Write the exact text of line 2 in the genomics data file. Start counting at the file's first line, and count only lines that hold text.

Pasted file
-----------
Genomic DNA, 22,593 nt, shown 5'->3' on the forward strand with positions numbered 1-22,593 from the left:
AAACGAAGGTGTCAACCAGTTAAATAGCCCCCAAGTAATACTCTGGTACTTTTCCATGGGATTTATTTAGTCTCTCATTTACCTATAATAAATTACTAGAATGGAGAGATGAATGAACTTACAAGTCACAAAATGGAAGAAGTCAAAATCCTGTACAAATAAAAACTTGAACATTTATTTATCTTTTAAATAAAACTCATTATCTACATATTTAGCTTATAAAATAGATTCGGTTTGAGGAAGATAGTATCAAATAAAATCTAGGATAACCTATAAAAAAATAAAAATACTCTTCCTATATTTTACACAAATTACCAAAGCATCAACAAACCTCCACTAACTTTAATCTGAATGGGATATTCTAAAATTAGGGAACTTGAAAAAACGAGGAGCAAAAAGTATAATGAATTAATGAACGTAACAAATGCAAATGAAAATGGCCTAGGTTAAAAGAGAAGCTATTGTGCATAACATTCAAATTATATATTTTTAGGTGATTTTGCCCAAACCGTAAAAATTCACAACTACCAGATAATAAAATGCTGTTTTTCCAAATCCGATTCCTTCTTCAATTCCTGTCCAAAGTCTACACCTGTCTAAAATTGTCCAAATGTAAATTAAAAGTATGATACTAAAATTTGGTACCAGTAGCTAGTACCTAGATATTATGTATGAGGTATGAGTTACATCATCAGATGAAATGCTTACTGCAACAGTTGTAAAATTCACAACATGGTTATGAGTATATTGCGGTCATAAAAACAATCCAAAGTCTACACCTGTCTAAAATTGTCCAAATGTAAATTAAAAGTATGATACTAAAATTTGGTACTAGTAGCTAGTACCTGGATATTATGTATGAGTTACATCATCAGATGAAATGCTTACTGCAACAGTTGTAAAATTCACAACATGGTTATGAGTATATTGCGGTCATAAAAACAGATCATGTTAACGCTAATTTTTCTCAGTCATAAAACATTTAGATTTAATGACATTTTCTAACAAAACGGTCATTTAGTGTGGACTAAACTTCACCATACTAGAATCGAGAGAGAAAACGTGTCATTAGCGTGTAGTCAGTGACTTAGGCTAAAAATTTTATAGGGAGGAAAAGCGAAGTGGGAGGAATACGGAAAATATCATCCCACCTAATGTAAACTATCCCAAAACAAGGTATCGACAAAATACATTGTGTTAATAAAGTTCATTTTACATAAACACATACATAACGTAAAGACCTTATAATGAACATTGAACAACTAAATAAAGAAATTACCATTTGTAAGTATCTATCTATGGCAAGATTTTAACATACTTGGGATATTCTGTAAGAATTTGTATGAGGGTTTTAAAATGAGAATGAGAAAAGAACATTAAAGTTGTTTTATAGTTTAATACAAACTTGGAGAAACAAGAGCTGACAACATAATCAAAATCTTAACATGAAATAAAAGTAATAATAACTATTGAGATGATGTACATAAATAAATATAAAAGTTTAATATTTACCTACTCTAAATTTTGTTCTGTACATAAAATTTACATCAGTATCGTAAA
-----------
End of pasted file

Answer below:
AAACGAAGGTGTCAACCAGTTAAATAGCCCCCAAGTAATACTCTGGTACTTTTCCATGGGATTTATTTAGTCTCTCATTTACCTATAATAAATTACTAGAATGGAGAGATGAATGAACTTACAAGTCACAAAATGGAAGAAGTCAAAATCCTGTACAAATAAAAACTTGAACATTTATTTATCTTTTAAATAAAACTCATTATCTACATATTTAGCTTATAAAATAGATTCGGTTTGAGGAAGATAGTATCAAATAAAATCTAGGATAACCTATAAAAAAATAAAAATACTCTTCCTATATTTTACACAAATTACCAAAGCATCAACAAACCTCCACTAACTTTAATCTGAATGGGATATTCTAAAATTAGGGAACTTGAAAAAACGAGGAGCAAAAAGTATAATGAATTAATGAACGTAACAAATGCAAATGAAAATGGCCTAGGTTAAAAGAGAAGCTATTGTGCATAACATTCAAATTATATATTTTTAGGTGATTTTGCCCAAACCGTAAAAATTCACAACTACCAGATAATAAAATGCTGTTTTTCCAAATCCGATTCCTTCTTCAATTCCTGTCCAAAGTCTACACCTGTCTAAAATTGTCCAAATGTAAATTAAAAGTATGATACTAAAATTTGGTACCAGTAGCTAGTACCTAGATATTATGTATGAGGTATGAGTTACATCATCAGATGAAATGCTTACTGCAACAGTTGTAAAATTCACAACATGGTTATGAGTATATTGCGGTCATAAAAACAATCCAAAGTCTACACCTGTCTAAAATTGTCCAAATGTAAATTAAAAGTATGATACTAAAATTTGGTACTAGTAGCTAGTACCTGGATATTATGTATGAGTTACATCATCAGATGAAATGCTTACTGCAACAGTTGTAAAATTCACAACATGGTTATGAGTATATTGCGGTCATAAAAACAGATCATGTTAACGCTAATTTTTCTCAGTCATAAAACATTTAGATTTAATGACATTTTCTAACAAAACGGTCATTTAGTGTGGACTAAACTTCACCATACTAGAATCGAGAGAGAAAACGTGTCATTAGCGTGTAGTCAGTGACTTAGGCTAAAAATTTTATAGGGAGGAAAAGCGAAGTGGGAGGAATACGGAAAATATCATCCCACCTAATGTAAACTATCCCAAAACAAGGTATCGACAAAATACATTGTGTTAATAAAGTTCATTTTACATAAACACATACATAACGTAAAGACCTTATAATGAACATTGAACAACTAAATAAAGAAATTACCATTTGTAAGTATCTATCTATGGCAAGATTTTAACATACTTGGGATATTCTGTAAGAATTTGTATGAGGGTTTTAAAATGAGAATGAGAAAAGAACATTAAAGTTGTTTTATAGTTTAATACAAACTTGGAGAAACAAGAGCTGACAACATAATCAAAATCTTAACATGAAATAAAAGTAATAATAACTATTGAGATGATGTACATAAATAAATATAAAAGTTTAATATTTACCTACTCTAAATTTTGTTCTGTACATAAAATTTACATCAGTATCGTAAA